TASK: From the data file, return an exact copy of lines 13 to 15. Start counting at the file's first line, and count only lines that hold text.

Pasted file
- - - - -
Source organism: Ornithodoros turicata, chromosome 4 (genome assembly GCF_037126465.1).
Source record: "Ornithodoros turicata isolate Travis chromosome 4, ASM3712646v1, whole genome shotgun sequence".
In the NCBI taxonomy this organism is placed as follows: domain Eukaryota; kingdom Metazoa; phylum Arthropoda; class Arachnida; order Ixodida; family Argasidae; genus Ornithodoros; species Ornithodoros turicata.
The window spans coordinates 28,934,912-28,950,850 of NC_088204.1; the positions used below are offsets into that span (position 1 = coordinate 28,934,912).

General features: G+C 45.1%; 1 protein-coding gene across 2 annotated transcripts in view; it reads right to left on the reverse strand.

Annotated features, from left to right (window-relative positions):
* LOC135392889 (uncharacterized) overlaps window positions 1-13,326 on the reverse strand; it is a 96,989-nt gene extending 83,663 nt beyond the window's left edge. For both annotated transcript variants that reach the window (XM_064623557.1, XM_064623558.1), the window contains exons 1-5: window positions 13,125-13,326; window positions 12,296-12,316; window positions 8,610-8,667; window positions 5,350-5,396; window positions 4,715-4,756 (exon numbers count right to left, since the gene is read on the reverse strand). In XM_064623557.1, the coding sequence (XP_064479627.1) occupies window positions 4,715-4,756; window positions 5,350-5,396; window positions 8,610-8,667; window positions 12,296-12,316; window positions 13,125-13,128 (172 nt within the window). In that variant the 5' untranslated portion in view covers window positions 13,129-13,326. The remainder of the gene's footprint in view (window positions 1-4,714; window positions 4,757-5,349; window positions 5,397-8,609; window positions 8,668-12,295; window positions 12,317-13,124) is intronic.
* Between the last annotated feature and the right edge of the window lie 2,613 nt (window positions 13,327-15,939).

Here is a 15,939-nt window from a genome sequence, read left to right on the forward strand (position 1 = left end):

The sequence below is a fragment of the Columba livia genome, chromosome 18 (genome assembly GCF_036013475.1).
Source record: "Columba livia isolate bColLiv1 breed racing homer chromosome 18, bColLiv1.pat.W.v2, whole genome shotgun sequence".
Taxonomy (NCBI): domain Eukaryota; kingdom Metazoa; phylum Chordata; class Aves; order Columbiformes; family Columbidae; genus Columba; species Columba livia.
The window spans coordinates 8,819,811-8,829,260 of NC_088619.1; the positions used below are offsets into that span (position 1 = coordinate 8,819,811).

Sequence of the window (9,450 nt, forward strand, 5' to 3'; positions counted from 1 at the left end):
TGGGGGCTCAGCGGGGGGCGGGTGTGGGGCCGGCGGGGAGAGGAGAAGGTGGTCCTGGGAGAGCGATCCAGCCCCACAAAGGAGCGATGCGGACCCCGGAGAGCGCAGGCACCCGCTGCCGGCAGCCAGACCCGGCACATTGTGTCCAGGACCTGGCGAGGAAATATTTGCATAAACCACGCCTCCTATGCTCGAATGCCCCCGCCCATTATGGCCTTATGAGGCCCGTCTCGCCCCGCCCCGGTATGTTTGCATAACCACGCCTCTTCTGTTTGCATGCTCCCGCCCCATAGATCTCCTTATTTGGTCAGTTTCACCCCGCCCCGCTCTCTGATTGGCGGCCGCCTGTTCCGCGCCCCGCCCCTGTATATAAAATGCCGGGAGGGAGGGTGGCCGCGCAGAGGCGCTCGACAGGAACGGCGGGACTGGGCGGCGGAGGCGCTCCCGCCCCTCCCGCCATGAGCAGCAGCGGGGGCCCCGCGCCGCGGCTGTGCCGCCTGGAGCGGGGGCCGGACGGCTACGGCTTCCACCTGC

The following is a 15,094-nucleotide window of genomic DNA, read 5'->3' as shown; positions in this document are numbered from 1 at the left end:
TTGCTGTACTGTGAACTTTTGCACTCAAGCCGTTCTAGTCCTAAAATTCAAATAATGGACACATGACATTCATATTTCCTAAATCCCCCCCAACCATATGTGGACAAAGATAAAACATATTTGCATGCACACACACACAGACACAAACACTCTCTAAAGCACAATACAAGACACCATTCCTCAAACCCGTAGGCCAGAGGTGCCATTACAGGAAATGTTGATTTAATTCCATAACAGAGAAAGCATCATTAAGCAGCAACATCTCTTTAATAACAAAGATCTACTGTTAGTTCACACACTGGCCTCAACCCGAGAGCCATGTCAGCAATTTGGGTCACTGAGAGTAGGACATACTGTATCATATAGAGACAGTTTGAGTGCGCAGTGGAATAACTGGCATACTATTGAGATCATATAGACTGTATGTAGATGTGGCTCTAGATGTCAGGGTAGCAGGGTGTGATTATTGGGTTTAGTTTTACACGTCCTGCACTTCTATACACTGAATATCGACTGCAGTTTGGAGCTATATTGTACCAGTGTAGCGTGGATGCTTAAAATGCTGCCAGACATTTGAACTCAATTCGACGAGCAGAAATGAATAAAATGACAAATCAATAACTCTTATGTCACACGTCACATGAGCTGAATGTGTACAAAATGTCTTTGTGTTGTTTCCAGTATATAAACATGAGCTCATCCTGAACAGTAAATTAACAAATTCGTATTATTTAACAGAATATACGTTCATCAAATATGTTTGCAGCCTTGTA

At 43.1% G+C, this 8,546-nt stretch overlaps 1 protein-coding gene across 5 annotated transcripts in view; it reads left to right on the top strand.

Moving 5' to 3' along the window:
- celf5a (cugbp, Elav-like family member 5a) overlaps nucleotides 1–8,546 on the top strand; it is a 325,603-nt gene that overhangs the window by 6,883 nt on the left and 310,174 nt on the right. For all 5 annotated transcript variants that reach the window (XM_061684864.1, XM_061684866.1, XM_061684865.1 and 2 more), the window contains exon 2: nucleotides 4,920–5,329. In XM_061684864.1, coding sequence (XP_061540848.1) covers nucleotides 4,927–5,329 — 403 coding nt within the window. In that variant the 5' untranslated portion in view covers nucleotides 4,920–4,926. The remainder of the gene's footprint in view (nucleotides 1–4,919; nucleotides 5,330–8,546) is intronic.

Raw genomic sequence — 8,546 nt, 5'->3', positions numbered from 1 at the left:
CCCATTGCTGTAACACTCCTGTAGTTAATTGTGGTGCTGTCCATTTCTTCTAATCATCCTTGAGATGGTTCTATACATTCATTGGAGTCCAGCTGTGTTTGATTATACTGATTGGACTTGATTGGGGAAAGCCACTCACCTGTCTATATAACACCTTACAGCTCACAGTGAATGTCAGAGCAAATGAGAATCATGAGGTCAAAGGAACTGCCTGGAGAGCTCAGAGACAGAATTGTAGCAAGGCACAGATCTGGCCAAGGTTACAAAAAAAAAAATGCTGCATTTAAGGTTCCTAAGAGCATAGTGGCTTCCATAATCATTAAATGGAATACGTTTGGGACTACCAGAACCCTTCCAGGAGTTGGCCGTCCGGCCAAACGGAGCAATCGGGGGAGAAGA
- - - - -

The window spans coordinates 8,819,811-8,829,260 of NC_088619.1; the positions used below are offsets into that span (position 1 = coordinate 8,819,811).

Sequence of the window (9,450 nt, forward strand, 5' to 3'; positions counted from 1 at the left end):
TGGGGGCTCAGCGGGGGGCGGGTGTGGGGCCGGCGGGGAGAGGAGAAGGTGGTCCTGGGAGAGCGATCCAGCCCCACAAAGGAGCGATGCGGACCCCGGAGAGCGCAGGCACCCGCTGCCGGCAGCCAGACCCGGCACATTGTGTCCAGGACCTGGCGAGGAAATATTTGCATAAACCACGCCTCCTATGCTCGAATGCCCCCGCCCATTATGGCCTTATGAGGCCCGTCTCGCCCCGCCCCGGTATGTTTGCATAACCACGCCTCTTCTGTTTGCATGCTCCCGCCCCATAGATCTCCTTATTTGGTCAGTTTCACCCCGCCCCGCTCTCTGATTGGCGGCCGCCTGTTCCGCGCCCCGCCCCTGTATATAAAATGCCGGGAGGGAGGGTGGCCGCGCAGAGGCGCTCGACAGGAACGGCGGGACTGGGCGGCGGAGGCGCTCCCGCCCCTCCCGCCATGAGCAGCAGCGGGGGCCCCGCGCCGCGGCTGTGCCGCCTGGAGCGGGGGCCGGACGGCTACGGCTTCCACCTGC